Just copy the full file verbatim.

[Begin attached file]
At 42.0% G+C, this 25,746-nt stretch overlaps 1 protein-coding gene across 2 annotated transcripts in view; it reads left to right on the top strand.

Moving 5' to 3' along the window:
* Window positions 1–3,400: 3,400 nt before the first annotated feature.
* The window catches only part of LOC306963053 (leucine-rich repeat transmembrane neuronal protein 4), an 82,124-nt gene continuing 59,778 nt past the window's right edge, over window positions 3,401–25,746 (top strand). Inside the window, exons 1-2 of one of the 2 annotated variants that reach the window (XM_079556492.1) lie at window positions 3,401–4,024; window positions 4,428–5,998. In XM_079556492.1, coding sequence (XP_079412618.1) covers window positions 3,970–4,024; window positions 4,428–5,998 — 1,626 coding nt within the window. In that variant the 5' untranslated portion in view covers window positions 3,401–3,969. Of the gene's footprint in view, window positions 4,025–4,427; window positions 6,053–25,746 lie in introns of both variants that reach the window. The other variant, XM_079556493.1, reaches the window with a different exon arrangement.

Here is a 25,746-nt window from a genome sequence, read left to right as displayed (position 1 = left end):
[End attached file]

At 42.0% G+C, this 25,746-nt stretch overlaps 1 protein-coding gene across 2 annotated transcripts in view; it reads left to right on the top strand.

Moving 5' to 3' along the window:
* Window positions 1–3,400: 3,400 nt before the first annotated feature.
* The window catches only part of LOC306963053 (leucine-rich repeat transmembrane neuronal protein 4), an 82,124-nt gene continuing 59,778 nt past the window's right edge, over window positions 3,401–25,746 (top strand). Inside the window, exons 1-2 of one of the 2 annotated variants that reach the window (XM_079556492.1) lie at window positions 3,401–4,024; window positions 4,428–5,998. In XM_079556492.1, coding sequence (XP_079412618.1) covers window positions 3,970–4,024; window positions 4,428–5,998 — 1,626 coding nt within the window. In that variant the 5' untranslated portion in view covers window positions 3,401–3,969. Of the gene's footprint in view, window positions 4,025–4,427; window positions 6,053–25,746 lie in introns of both variants that reach the window. The other variant, XM_079556493.1, reaches the window with a different exon arrangement.

Here is a 25,746-nt window from a genome sequence, read left to right as displayed (position 1 = left end):